Prostitution : Monkey Business

The practice of prostitution was part of monkey business already 30 million years ago. Inevitably, it became part of the human way of life.

“Nobody ever saw a dog make a fair and deliberate exchange of one bone for another with another dog. Nobody ever saw one animal by its gestures and natural cries signify to another, this is mine, that yours; I am willing to give this for that.”

Adam Smith, ‘Wealth of Nations’

Well, guess what.  Adam Smith was wrong about that.

Keith Chen’s Monkey Research

The preceding quote is at the beginning of Keith Chen’s report on his Monkey Research. His research suggests that Adam Smith was wrong about the allegation that humankind’s knack for monetary exchange belongs to humankind alone.

A NY Times Magazine article reported on Keith Chen’s Monkey Research and states, “The capuchin has a small brain, and it’s pretty much focused on food and sex.”

The article describes how Ken Chen and his associates taught their monkeys about money and the value of money to make purchases. They conditioned one monkey to become altruistic, another to become a selfish jerk. Chen and associates then released the altruist and the jerk into the community of other monkeys and observed what happened. They saw predictable reactions that one would expect from humans under comparable circumstances.

The researchers observed their monkeys develop the concept of budgeting, measured the monkeys’ reactions to price shocks and wealth shocks, fake money, inflation, budgeting, relative value of different goods, gambling, potential wins and potential losses. They saw their monkeys adhere “to the rules of utility maximization and price theory,” display behaviour characteristic of loss aversion, even stealing.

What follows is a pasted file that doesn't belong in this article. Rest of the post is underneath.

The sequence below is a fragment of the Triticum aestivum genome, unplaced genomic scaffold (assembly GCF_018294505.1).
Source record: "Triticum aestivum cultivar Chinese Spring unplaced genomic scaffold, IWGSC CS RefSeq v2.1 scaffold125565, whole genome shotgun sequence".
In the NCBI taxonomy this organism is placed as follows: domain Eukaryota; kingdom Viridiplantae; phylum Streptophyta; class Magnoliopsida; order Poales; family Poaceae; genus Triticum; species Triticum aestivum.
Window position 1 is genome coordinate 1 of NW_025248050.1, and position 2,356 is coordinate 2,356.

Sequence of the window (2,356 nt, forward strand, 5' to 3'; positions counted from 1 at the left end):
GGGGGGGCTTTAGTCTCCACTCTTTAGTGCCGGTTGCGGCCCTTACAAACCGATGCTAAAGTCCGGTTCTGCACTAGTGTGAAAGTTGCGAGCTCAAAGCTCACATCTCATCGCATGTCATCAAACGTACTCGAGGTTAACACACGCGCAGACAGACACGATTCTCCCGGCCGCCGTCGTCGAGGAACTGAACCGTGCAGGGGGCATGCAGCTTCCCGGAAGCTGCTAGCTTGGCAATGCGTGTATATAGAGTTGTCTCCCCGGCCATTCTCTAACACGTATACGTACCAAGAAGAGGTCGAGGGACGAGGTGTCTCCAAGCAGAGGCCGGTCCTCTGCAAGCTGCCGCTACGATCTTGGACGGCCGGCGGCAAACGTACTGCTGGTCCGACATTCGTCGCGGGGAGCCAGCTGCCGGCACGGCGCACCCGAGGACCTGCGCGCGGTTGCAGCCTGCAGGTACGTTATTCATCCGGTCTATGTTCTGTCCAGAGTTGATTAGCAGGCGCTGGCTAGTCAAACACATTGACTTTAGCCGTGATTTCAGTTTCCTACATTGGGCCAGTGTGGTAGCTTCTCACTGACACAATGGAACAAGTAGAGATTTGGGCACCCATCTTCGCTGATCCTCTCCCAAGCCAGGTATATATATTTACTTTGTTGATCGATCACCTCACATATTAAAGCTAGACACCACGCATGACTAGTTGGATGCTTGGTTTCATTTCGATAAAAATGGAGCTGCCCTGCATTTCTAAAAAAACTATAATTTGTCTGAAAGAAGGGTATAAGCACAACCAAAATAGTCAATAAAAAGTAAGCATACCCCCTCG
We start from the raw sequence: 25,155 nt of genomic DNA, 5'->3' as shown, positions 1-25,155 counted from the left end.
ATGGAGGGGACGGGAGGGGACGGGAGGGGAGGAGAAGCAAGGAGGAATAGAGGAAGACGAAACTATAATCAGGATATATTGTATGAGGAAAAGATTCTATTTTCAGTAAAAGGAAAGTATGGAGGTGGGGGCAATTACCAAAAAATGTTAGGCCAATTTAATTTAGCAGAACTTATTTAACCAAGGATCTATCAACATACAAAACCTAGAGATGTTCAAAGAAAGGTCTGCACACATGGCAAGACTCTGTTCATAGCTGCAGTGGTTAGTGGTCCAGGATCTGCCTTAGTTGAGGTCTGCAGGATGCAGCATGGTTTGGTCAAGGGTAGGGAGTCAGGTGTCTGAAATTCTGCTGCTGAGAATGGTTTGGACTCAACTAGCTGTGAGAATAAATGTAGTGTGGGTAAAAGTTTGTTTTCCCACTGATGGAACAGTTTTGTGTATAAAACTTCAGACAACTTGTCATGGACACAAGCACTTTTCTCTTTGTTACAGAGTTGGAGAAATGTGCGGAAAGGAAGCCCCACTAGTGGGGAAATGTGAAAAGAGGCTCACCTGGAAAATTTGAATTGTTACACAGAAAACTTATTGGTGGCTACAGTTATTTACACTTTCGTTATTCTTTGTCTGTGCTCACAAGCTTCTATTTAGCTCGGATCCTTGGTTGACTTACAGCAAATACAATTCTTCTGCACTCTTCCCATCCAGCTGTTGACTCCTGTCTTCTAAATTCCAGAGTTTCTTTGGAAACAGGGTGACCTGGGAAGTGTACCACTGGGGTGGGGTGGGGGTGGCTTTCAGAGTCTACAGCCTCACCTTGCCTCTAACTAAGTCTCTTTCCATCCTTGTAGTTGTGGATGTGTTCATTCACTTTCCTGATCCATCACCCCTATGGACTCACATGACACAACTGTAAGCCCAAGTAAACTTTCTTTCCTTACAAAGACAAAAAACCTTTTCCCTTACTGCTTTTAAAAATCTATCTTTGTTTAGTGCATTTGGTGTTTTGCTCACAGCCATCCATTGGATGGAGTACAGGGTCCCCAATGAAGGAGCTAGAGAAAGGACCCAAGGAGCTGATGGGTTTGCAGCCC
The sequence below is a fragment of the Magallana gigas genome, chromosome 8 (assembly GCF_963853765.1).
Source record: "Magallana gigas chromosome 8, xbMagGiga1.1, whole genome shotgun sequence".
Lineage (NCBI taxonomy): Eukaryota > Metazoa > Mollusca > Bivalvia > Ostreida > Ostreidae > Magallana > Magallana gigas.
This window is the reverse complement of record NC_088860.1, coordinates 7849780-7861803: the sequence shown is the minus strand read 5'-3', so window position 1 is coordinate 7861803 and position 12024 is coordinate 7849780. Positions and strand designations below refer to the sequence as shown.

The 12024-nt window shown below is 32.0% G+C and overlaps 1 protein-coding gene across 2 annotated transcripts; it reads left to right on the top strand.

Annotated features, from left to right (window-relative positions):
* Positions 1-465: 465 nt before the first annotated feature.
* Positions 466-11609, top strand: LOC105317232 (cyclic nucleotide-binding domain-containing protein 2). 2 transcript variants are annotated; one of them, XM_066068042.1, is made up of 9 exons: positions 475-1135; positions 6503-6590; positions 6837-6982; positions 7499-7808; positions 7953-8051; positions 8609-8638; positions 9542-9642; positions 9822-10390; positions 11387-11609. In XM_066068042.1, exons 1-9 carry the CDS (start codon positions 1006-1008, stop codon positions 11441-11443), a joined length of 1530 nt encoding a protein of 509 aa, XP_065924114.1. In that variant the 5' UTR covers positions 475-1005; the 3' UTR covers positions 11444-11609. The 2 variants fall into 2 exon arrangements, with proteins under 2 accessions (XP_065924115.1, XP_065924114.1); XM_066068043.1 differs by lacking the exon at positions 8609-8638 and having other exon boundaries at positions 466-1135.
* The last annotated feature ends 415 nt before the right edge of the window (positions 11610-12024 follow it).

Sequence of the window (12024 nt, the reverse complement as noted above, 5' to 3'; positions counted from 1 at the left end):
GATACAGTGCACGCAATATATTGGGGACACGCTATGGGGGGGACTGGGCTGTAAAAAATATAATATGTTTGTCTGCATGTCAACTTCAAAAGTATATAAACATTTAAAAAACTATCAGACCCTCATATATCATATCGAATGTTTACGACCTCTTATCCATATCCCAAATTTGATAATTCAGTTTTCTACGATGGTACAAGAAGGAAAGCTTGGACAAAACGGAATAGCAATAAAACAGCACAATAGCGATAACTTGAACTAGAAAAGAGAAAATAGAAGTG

Sex for money is prostitution

The research identified a surprising aspect.  The monkeys grasped the concept of the fungibility of money.  It can be used to buy anything.  In their cages, the monkeys had nothing other than themselves, money, food and sex to buy or barter.  It appears that the monkeys did not develop bartering.  Still, they did something that is, involving money, quite natural and easily obtainable under such circumstances.

“Chen saw something out of the corner of his eye that he would later try to play down but in his heart of hearts he knew to be true. What he witnessed was probably the first observed exchange of money for sex in the history of monkeykind. (Further proof that the monkeys truly understood money: the monkey who was paid for sex immediately traded the token in for a grape.)…” «
Full Text of Article

The study, titled “How Basic Are Behavioral Biases? Evidence From Capuchin Monkey Trading Behavior“, can be read here.

Dr. Keith Chen’s Website

Findings contradict feminist dogma

Obviously, the observation of monkeys exchanging money for sex clashes with the popular, feminist narrative.  That is, “All sex, even consensual sex between a married couple, is an act of violence perpetrated against a woman.” — Catherine MacKinnon 
Read more at All Heterosexual Sex is Rape, and All Men are Rapists

None of that precludes altruism as the motivator when sexual transactions of an interpersonal nature take place. Benjamin V. Hubbard determined that more than a hundred years ago. He asserted that feminists say:

“That love without marriage is holy, and that marriage without love is illegitimate.” and 

“That only a narrow soul would object to an intimacy between its mate and an outsider when the giving of love to the hungry was a real charity.”
Read more from Bejamin V. Hubbard on feminism 


Keith Chen’s monkey research suggests that, already 30 million years ago, the practice of prostitution was part of monkey business.  It was inevitable that prostitution became part of the human way of life.

It seems that prostitution is:

  1. Older than humanity;
  2. Part of human nature and customs since time immemorial, therefore
  3. The feminist notion that ‘All Heterosexual Sex is Rape, and All Men are Rapists’ is baseless.

By human standards and common sense, rape is a relatively rare crime.  Rape is the taking by force of what can be obtained through negotiation and trade, via purchase or barter.


See also:

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